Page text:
A Parent’s Perspective—LD Evaluation in the Public Schools
The following is a transcription of the podcast, “A Parent’s Perspective—LD Evaluation in the Public Schools (audio).”
The topic of this NCLD podcast is the process of evaluation for learning disabilities (LD) done by the public school. This transcript captures Candace Cortiella’s interview with Judith Halden, a videographer and mother of a young adult with learning disabilities.
Judith, please tell us what a parent should know about the LD evaluation process overall.
The first and most important thing for parents to keep in mind is that there really is no right or wrong way to go about the evaluation process. The key is not waiting. If a parent is concerned about the academic progress their child is making, they should absolutely begin taking steps that will help them uncover the cause and allow for interventions to begin.
Sometimes parents are advised to wait and see. I myself was advised that many years ago. The feeling is that children can catch on later. Some kids just developmentally do catch on later, but research has shown that’s rarely the case. And even if it is, investigating the learning difficulties early on can’t have any negative effects. Instead, it really provides a measure of relief for parents instead of wondering what could be causing the problems.
Do public schools have an obligation to evaluate students for possible learning disabilities?
Yes, actually they do. It’s part of the public school obligation under the federal special education law, the Individuals with Disabilities Education Act (IDEA). IDEA has a provision called Child Find which obligates school districts to locate, identify, and evaluate all children who are suspected of having disabilities.
So does this mean that schools must do an evaluation if a parent makes a request for one?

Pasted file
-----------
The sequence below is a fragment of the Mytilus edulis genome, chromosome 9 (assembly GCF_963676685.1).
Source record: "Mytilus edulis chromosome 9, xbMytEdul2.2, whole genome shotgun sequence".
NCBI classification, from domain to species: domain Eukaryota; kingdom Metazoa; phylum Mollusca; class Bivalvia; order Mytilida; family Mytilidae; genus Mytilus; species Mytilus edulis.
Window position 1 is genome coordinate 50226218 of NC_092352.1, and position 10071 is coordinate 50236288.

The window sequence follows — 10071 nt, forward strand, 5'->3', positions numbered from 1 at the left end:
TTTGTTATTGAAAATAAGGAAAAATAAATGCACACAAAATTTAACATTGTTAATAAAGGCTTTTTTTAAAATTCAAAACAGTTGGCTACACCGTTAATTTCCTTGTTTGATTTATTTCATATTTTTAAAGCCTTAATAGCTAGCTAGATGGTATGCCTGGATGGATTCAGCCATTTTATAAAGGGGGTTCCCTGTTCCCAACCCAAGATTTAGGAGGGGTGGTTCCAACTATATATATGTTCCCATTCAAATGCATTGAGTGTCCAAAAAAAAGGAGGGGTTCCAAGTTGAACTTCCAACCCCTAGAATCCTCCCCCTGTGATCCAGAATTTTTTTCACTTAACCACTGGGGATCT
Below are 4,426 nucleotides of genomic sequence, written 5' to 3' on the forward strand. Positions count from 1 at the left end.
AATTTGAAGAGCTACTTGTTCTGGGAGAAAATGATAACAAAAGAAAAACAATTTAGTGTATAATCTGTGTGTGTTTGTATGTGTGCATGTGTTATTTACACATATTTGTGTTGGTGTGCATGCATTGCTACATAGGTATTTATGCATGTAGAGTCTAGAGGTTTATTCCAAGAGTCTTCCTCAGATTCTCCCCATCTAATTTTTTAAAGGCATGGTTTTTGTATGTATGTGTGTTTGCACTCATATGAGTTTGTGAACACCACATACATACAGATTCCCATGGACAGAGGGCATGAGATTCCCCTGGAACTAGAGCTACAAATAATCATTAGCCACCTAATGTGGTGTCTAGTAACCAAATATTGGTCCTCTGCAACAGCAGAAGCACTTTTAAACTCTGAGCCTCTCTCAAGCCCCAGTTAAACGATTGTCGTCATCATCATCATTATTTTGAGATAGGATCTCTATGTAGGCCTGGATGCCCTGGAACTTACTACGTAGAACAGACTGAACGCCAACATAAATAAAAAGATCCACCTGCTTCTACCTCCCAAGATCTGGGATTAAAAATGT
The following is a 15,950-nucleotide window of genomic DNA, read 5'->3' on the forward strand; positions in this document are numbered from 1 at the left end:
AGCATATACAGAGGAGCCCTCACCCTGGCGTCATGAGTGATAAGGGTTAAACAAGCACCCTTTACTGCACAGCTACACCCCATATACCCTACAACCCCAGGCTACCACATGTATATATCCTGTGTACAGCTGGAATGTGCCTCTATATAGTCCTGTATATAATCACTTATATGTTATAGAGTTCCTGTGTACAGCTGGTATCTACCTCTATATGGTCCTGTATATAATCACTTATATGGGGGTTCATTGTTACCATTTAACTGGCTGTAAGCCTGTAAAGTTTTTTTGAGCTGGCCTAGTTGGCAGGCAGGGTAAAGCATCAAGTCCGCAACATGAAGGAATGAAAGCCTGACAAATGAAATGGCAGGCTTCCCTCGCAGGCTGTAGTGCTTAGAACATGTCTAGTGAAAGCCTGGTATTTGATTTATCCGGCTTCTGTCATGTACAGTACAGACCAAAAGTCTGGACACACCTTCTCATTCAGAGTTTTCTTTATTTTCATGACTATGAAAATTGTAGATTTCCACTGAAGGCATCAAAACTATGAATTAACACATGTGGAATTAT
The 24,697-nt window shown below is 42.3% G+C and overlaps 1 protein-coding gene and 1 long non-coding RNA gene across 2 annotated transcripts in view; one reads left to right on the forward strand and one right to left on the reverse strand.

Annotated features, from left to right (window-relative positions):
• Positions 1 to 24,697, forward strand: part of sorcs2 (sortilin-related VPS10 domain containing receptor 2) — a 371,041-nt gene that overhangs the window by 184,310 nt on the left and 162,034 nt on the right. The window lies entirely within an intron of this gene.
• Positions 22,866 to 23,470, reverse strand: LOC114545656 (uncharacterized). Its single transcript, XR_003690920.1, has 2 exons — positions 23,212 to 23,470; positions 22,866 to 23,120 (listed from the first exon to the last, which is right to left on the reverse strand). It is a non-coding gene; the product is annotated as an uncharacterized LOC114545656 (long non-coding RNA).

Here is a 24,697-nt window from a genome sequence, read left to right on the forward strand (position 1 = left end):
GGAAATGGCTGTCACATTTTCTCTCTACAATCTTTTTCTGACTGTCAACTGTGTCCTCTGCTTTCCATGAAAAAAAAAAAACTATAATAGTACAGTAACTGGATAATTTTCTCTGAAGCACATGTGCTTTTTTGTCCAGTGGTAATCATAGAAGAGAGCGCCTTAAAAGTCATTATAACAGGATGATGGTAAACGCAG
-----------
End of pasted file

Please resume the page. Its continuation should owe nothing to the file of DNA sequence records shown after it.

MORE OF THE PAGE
No, it doesn’t and that’s an important distinction to make. Parents have the right to make a request, and if they do, they should make it in writing. But schools can and do respond in different ways. For example, a school might want to attempt a series of academic interventions to improve the student’s performance before they proceed with an evaluation. There may be special classes or different kinds of tutoring that they can offer. In that case, parents should expect to be given detailed information on the intervention process and exactly how their child’s progress will be communicated and how it will be measured. Sometimes this approach may fall under what’s called Response to Intervention, or RTI.
The school might also simply take the position that it doesn’t see any reason for an evaluation. In other words, they don’t acknowledge the learning issues. If that’s the case, the school should provide the parent with a written explanation of why they are refusing the request for evaluation.
It’s important to keep all of these pieces, all the [documentation] of what the parent submits to the school and what they get in return. That way, as things progress, if it’s necessary, you have a paper trail of the information that’s already been put forward.